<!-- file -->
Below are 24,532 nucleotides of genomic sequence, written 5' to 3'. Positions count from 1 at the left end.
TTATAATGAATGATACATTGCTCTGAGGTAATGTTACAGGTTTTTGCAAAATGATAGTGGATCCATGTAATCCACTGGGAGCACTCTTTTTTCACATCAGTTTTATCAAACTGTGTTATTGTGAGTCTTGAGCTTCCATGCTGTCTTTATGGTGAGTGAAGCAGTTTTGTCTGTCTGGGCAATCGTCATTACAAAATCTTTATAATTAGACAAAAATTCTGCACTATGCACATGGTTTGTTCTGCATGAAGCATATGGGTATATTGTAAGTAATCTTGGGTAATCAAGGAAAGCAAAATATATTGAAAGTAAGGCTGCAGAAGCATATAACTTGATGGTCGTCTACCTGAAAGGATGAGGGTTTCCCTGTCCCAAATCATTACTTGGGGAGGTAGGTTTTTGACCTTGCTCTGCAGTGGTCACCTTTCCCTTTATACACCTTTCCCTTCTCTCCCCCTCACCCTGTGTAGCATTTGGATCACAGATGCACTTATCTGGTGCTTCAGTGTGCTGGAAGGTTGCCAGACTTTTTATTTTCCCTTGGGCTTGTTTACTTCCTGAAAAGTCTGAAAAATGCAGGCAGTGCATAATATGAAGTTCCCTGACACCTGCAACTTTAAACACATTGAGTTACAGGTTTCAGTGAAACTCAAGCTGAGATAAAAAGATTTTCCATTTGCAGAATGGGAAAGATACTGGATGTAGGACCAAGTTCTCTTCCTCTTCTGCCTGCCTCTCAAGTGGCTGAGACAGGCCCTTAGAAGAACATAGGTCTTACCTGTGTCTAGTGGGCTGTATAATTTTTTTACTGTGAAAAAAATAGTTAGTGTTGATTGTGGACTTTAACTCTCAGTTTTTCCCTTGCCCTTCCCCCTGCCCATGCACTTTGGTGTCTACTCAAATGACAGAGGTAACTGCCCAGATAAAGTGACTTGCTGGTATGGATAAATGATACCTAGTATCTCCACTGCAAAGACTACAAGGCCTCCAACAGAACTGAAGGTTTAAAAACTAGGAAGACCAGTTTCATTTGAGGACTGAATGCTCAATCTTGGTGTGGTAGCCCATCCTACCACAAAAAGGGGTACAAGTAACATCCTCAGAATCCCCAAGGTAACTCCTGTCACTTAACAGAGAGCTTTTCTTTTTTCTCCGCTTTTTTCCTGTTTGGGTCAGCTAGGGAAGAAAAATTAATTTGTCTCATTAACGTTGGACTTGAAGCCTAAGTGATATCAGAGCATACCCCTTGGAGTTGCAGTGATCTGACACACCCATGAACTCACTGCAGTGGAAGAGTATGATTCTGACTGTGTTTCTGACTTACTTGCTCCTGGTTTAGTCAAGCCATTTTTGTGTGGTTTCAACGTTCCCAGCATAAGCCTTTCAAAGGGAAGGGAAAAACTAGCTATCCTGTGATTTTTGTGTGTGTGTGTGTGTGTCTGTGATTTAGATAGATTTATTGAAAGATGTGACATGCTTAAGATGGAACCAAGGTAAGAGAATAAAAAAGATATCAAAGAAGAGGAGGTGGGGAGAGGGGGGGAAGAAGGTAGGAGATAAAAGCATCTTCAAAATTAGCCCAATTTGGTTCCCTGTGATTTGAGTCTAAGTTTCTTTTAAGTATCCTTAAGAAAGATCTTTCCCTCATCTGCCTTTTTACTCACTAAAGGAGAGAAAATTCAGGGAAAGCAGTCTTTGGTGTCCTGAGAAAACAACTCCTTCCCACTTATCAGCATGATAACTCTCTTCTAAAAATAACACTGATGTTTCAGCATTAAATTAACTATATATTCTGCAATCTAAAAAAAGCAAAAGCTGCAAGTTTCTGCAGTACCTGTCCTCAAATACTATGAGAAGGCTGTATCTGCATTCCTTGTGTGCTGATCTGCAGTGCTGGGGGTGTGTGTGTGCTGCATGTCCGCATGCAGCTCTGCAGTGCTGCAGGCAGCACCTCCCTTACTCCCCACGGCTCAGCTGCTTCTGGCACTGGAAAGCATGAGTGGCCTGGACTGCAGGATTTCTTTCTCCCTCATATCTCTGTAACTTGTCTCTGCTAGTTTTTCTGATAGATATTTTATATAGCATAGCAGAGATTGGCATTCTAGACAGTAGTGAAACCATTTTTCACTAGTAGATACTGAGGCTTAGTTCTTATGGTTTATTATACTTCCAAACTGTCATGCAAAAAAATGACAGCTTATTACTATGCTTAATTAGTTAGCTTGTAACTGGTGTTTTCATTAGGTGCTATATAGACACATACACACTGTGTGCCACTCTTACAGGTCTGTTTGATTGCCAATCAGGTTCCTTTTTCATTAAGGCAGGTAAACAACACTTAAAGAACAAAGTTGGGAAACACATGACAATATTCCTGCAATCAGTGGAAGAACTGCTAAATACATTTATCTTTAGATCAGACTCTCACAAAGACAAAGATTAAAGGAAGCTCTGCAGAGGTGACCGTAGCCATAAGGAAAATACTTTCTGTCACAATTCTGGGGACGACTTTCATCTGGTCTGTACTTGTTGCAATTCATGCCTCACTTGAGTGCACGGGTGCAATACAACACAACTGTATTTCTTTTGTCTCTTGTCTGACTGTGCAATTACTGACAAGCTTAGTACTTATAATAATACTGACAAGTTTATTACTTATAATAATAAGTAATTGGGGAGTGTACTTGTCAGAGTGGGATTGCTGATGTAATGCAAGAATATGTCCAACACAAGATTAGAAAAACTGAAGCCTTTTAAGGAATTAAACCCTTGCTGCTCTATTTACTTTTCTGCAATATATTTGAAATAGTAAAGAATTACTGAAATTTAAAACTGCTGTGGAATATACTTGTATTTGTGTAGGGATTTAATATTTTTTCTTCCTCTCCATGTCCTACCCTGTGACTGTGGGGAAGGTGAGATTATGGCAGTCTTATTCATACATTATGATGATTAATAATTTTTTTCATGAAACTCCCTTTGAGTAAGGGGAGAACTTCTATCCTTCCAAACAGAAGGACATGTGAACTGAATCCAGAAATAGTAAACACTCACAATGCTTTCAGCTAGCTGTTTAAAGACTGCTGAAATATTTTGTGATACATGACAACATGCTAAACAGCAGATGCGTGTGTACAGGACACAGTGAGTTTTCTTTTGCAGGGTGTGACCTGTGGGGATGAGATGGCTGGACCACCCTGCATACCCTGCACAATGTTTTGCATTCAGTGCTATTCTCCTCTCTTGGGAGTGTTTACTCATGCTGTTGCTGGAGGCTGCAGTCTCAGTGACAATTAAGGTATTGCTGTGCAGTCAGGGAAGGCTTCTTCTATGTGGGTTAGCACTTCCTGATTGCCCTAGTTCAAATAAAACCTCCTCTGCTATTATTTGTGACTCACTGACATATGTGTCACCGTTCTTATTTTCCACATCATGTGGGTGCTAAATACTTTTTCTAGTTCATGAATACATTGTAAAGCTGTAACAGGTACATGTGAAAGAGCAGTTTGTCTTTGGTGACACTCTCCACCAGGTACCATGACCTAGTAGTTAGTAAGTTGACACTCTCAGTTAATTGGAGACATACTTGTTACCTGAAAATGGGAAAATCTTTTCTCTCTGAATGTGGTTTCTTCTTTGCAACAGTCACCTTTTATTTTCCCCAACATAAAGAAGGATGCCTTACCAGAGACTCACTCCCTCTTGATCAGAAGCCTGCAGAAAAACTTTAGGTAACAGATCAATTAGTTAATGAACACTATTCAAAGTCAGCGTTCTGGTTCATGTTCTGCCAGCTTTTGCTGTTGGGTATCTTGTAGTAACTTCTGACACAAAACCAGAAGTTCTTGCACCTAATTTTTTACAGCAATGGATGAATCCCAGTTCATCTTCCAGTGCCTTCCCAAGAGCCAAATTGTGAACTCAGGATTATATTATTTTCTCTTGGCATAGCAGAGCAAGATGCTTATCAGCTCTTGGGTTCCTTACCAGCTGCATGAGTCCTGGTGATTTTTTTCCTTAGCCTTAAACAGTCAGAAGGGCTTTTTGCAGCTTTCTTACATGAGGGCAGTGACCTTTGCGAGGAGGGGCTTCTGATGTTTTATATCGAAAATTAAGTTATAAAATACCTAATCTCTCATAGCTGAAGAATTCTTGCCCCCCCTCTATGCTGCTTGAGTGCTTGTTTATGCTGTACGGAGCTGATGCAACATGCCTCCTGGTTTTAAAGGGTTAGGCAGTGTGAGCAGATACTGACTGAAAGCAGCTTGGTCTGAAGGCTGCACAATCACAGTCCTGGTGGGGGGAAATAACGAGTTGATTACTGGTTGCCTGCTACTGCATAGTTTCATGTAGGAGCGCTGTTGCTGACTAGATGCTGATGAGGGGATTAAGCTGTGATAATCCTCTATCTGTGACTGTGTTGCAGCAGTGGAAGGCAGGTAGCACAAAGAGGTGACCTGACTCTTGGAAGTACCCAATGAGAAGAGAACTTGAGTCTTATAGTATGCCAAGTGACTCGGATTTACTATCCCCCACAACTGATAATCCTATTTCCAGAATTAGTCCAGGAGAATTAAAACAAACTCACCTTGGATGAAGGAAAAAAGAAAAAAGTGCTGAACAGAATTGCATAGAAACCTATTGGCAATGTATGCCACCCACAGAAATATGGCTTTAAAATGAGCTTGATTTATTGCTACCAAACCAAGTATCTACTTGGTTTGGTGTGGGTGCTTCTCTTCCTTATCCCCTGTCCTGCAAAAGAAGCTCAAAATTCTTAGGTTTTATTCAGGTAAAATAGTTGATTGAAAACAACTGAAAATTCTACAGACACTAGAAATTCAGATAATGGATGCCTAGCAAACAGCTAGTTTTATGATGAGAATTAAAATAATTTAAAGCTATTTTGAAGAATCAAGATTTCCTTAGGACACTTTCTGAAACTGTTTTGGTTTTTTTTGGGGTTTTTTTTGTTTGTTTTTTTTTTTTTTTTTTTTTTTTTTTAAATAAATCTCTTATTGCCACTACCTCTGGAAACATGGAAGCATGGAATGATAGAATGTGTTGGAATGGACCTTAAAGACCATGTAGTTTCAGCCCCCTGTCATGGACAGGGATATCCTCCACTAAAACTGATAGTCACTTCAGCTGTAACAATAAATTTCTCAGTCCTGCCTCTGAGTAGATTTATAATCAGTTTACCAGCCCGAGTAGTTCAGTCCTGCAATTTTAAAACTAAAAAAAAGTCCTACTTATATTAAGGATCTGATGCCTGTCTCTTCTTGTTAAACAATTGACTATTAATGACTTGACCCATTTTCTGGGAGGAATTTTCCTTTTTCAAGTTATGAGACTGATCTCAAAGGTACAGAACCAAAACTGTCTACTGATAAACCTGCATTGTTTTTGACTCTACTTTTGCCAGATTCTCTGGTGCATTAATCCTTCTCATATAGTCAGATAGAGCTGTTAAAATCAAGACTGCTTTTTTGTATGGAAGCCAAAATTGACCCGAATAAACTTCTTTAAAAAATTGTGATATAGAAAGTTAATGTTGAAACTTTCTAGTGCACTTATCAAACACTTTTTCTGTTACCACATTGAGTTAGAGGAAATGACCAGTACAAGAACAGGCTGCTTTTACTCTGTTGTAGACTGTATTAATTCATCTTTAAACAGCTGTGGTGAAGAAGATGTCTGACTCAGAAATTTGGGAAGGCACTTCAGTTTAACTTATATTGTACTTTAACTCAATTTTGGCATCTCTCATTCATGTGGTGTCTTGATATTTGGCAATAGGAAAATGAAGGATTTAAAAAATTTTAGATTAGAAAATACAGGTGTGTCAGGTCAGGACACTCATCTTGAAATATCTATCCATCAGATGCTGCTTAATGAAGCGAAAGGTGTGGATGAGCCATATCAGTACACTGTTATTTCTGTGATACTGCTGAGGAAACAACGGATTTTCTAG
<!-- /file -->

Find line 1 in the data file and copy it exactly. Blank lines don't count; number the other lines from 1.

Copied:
Below are 24,532 nucleotides of genomic sequence, written 5' to 3'. Positions count from 1 at the left end.